Due to the need to filter out unwanted signals in RF equipment (especially SMATV equipment), many different types of filters are used. Their optimisation to achieve the desired parameters is often very labour-intensive.

The (example) RF circuit design tools presented above minimise the time and cost required to achieve the required device parameters, eliminating the need to make further models to achieve them.

The above example of the use of Ansys 3D HFSS simulator, is just one of its many computational capabilities used by the designers from Telkom-Telmor’s development office.

One of the most complex design processes for which the HFSS Ansys three-dimensional EM field simulator is used at Telkom-Telmor is the TV antenna design process.

The programme enables the creation of a 3D model of the antenna and its operation to be simulated, taking into account the properties of the materials from which it is made, the mounting elements or the elements that integrate the entire structure. At the same time, the antenna model can be supplemented with electronic components such as a symmetrizer or preamplifier, making the calculations more precise and closer to reality.

Below is an example of an antenna modelled in Ansys HFSS, along with its gain characteristics in 3D space.






The simulation makes it possible to accurately determine the antenna's gain, radiation direction, power of the main and side lobes, or many other parameters important to the antenna designer.

Depending on our needs, the simulation results in the antenna’s radiation characteristics (so-called antenna gain) in 3D space, or the matching at its output (S11), so that we can assess its performance in the projected operating band.

The use of the Ansys HFSS program in the antenna design process allows, to a much greater extent than Nuhertz, the minimisation of the number of physical models needed to obtain specific parameters, which has its tangible benefits:

- time saving (execution of mechanical components, electronics);

- costs minimisation (materials are saved);

- reduced number of detailed measurements and tests.

The antenna design process is an excellent example where another innovative tool can be applied, which is being increasingly used in prototype manufacturing (and beyond). We are talking about 3D modelling and specifically about 3D printers.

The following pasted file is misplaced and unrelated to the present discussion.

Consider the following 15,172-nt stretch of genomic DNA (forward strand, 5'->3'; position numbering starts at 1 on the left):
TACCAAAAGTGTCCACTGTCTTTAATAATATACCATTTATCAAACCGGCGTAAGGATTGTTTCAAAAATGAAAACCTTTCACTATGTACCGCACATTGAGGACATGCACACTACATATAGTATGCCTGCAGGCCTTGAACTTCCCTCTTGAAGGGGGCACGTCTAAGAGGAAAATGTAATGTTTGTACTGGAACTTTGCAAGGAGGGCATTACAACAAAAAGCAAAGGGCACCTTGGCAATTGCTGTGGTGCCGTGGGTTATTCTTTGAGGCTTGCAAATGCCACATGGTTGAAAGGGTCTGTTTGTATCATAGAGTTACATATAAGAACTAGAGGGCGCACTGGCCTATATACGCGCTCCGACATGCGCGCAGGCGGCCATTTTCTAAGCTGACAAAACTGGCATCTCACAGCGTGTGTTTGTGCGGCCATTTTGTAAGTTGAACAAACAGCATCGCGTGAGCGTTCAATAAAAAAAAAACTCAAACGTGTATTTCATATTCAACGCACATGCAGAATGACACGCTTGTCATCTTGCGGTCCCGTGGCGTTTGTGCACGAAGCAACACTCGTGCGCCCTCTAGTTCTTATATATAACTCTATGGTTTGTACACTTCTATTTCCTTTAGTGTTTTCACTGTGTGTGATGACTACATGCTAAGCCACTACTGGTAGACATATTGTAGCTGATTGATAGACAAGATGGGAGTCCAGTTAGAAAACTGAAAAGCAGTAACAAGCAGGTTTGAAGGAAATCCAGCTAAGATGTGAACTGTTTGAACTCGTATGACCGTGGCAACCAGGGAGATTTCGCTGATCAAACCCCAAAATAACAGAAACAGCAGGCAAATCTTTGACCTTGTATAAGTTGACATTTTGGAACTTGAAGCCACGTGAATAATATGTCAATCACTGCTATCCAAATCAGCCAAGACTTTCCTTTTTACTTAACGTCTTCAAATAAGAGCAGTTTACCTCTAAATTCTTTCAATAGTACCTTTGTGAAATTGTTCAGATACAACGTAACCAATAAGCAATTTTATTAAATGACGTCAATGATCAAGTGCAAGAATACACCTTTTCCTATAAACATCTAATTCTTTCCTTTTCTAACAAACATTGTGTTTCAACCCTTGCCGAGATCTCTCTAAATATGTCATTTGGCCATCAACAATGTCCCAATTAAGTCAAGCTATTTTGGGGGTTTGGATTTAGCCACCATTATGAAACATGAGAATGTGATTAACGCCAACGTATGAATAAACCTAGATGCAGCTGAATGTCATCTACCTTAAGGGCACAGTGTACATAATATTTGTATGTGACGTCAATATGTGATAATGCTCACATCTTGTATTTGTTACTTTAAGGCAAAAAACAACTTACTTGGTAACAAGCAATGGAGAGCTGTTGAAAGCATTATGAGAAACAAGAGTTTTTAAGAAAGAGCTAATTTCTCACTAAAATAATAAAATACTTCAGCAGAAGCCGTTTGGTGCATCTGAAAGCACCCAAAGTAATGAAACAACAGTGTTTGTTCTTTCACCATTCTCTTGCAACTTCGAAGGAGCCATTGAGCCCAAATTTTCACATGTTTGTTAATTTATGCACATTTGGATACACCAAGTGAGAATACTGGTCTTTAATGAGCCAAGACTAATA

This solution makes it possible to quickly and relatively inexpensively manufacture, for example, housings for electronic devices or plastic components, e.g. for integrating active antenna elements, on the basis of documentation prepared in CAD programs (digital source files, usually in SCL format).

The use of 3D printers makes it possible, among other things, to test different variants of a manufactured component and then, once satisfactory results have been obtained, to make the necessary adjustments to the design, even before making expensive moulds for plastic castings or ZnAl alloys (zinc-aluminium alloys). This saves the time needed to make the models and minimises the costs associated with preparation of production of the designed antenna.

A number of detailed tests and measurements of the physical models are required before the design work is completed and the final parameters of the RF equipment are accepted, which should be in accordance with the requirements set at the outset of the project. Most of these are carried out by the Telkom-Telmor designers in in-house laboratories.

However, in the case of TV antennas, there is a need for some tests to be carried out at certified bodies with suitable facilities for specific tests. One such test is environmental testing (related to safety of use), which involves testing the mechanical resistance of the antenna to wind gusts. This type of testing is carried out by the Institute of Aviation in Warsaw in a special wind tunnel. New antennas designed at Telkom-Telmor are also subjected to such tests.

Below is a test of the antenna in the wind tunnel at the Łukasiewicz – Institute of Aviation in Warsaw.









The examples presented above show that now there are many modern tools to optimise the development process of new electronic devices by reducing the time and cost of prototyping. The tools presented in the article are just one of many that can be used. At the same time, it should be noted that in order to remain competitive in the RF equipment industry (including SMATV), it is necessary to follow new technologies by investing in modern solutions, through the implementation of both design support software and measuring equipment, which Telkom-Telmor is apparently doing.

Author: Andrzej Osiecki – Constructor of Electronics W.Cz. - Research and development department